In taking the slightest of detours today in my article I would like to ask something of you my dear reader. I would like to ask you to imagine with me for a moment a man, but not just any man. One who was both coveted by women and admired by men without the attachment of jealousy or “hating” as it is known as today. One who exemplified what it meant to be a gentleman not only from the clothes he wore but the class with which he carried himself. One who was an amalgam of wit, refinement, sophistication, humility, grace, and strength. One who realized the difference between being a character and having character. One whose presence could illuminate the most light depraved of spaces. One who squeezed every drop out of life that he possibly could and could legitimately be granted a patent on “the good time.” Now before you wander too far off into believing that the only place a man such as this could exist is in either the world of television or a tawdry Danielle Steele novel, let me assure you that we can verify with little argument that he did indeed walk this earth, and he went by the name, at least for most of his life, of Cary Grant.
If you are even an infrequent reader of this particular column you have been privy to my at times subtle, and other times not so subtle, references to Cary Grant, in terms of an example of what Montaigne phrased as “playing the gentleman properly.” My constant allusions to Mr. Grant have nothing to do with me having a limited knowledge of sartorial and social icons at my disposal, as I may have inadvertently lead you to believe, and everything to do with the fact that he is “The Icon.” End of story. As Ralph Lauren, arguably the greatest American men’s clothing designer in history, said, “Style ends and begins with Cary Grant.” For a man who tosses out compliments as if they were water in a decade long drought those are words not easily dismissed.
The reason that Cary Grant is deserving of those words is that he mastered what the definition of style actually was. Yes dressing well is a component of it, much like the frame is important to a vehicle, but so was how he carried himself and continued to educate himself about life and not just the “finer” things. He combined all of those parts together as one does that frame with the engine, tires, etc., to propel him forward in life. He did all this coming from very humble means without much of a formal education and having the birth name of Archibald Leach. His ascension to Movie Star and Icon and the quintessential “guy that women wanted to be with and the guy men wanted to be” is all the more remarkable when you consider that he came along at a time unmatched by any other in terms of “Icons”, the golden age of a Hollywood. He had to contend with the likes of Clark Gable, Spencer Tracey, Frank Sinatra, Jimmy Stewart, and Humphrey Bogart just to name a few. And yet it was he standing alone when all others had faded away into the sunset of fond memories while he continued to march along timelessly as if never aging, being loved and adored by young and old alike.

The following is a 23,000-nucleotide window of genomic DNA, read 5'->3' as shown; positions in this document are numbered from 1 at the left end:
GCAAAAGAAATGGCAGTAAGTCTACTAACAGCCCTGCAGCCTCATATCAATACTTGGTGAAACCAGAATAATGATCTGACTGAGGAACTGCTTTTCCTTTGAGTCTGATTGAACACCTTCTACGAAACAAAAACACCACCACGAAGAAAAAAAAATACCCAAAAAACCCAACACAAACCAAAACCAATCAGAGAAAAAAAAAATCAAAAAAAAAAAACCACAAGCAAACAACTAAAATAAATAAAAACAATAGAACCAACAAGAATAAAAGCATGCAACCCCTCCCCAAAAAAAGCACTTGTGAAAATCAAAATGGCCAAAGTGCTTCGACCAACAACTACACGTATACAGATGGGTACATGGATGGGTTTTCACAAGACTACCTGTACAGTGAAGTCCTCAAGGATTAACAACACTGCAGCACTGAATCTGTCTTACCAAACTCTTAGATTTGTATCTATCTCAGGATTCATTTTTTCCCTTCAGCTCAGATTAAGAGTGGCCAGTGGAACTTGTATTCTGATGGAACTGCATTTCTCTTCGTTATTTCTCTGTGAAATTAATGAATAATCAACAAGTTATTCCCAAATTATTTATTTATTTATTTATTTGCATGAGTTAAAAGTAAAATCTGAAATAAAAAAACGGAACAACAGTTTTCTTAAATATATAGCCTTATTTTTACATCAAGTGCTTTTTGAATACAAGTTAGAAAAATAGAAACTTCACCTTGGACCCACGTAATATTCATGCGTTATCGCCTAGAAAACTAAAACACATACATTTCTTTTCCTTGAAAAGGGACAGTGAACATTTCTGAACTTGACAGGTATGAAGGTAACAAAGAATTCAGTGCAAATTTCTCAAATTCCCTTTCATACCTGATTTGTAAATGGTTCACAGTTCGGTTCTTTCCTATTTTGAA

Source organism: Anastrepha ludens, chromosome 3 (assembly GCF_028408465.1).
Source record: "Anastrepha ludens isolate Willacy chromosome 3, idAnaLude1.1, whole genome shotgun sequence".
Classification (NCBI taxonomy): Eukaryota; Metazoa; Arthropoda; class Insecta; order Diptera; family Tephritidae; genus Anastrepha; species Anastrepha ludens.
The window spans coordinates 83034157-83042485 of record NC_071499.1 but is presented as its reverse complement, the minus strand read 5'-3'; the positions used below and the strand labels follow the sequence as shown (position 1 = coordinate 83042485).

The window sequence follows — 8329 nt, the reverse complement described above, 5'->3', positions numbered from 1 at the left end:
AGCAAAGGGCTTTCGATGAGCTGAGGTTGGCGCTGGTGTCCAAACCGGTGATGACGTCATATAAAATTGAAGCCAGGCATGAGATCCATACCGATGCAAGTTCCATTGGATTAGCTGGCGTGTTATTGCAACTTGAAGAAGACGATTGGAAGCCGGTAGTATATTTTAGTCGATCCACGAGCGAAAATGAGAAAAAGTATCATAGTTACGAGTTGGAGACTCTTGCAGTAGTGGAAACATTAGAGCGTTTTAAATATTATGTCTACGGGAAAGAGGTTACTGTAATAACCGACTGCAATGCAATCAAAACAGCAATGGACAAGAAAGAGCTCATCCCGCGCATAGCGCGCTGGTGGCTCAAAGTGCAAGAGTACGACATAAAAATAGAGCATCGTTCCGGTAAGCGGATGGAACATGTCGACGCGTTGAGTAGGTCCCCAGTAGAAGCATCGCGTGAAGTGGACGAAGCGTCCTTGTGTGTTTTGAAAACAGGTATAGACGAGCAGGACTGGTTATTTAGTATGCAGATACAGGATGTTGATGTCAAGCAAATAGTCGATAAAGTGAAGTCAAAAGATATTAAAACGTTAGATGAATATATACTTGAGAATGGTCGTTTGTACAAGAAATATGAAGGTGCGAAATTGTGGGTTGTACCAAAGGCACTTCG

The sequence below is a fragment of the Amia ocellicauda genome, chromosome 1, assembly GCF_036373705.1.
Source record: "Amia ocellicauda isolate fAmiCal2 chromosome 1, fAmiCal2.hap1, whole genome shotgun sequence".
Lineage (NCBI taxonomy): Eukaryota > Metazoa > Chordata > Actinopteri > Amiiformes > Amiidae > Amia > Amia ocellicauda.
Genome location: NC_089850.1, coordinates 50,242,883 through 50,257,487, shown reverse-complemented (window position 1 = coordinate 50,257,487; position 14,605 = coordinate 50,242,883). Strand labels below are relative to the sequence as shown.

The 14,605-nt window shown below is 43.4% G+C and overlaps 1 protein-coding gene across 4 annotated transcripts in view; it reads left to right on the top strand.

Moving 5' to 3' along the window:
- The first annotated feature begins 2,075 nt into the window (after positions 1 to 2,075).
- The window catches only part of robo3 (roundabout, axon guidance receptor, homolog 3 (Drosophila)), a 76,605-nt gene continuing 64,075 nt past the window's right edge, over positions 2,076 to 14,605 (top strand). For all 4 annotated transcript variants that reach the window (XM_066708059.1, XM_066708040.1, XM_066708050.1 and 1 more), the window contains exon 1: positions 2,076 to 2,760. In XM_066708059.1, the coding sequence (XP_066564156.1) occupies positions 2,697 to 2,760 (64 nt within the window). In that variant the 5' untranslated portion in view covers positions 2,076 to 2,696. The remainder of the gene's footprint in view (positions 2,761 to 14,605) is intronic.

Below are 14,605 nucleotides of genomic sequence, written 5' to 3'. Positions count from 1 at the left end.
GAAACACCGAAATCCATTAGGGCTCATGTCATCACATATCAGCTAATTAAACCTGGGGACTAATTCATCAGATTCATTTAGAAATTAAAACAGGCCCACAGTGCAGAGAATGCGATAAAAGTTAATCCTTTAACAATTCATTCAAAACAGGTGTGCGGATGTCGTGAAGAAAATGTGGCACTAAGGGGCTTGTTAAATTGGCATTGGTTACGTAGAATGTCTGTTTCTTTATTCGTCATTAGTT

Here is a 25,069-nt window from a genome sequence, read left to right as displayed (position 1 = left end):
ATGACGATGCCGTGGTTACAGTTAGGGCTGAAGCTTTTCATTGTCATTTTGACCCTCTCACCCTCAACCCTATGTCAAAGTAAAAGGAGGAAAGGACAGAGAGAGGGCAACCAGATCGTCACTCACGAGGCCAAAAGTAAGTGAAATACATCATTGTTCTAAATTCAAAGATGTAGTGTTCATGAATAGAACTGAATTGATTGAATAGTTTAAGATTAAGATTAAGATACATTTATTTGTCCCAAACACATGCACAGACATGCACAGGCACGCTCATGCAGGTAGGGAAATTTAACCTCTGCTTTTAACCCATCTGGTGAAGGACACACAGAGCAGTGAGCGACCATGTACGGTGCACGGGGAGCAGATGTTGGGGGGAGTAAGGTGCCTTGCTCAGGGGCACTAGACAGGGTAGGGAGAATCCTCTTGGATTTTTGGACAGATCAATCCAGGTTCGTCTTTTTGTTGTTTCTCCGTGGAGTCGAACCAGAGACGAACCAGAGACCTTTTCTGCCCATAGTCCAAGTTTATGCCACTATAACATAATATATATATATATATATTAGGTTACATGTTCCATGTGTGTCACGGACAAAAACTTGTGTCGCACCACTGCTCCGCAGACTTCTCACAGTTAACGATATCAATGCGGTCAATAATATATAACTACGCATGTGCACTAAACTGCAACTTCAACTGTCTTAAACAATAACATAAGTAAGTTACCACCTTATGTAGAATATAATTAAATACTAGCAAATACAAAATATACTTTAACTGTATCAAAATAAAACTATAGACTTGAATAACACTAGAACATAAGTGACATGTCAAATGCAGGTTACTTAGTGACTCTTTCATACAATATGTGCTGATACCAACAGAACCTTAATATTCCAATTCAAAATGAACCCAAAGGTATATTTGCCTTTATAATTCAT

This had absolutely nothing to do with any physical procedures done to him to preserve his youth, and everything to do with his style being preserved through all the vicissitudes that come with time. Trends and fads operate in cycles, disappearing and reappearing as readily as mirages in the desert, whether it be the testosterone driven “man’s man”, or the “emo-sensitive” new age man. Those “types” will always have peaks and valleys, the gentleman, like the tortoise racing the hare in all of his consistency ultimately wins the race. The gentleman is the person who at 86, as Cary Grant was when he passed away, is still handsome, classy, witty, personable, charismatic and properly attired as he was at 26. None of the adjectives I just used have any age limit to them, nor does any class or group have a monopoly on them. The role of the gentleman is open for you to play and I would recommend that you make it a point to look at at least one Cary Grant film in your life for no one ever played the role better.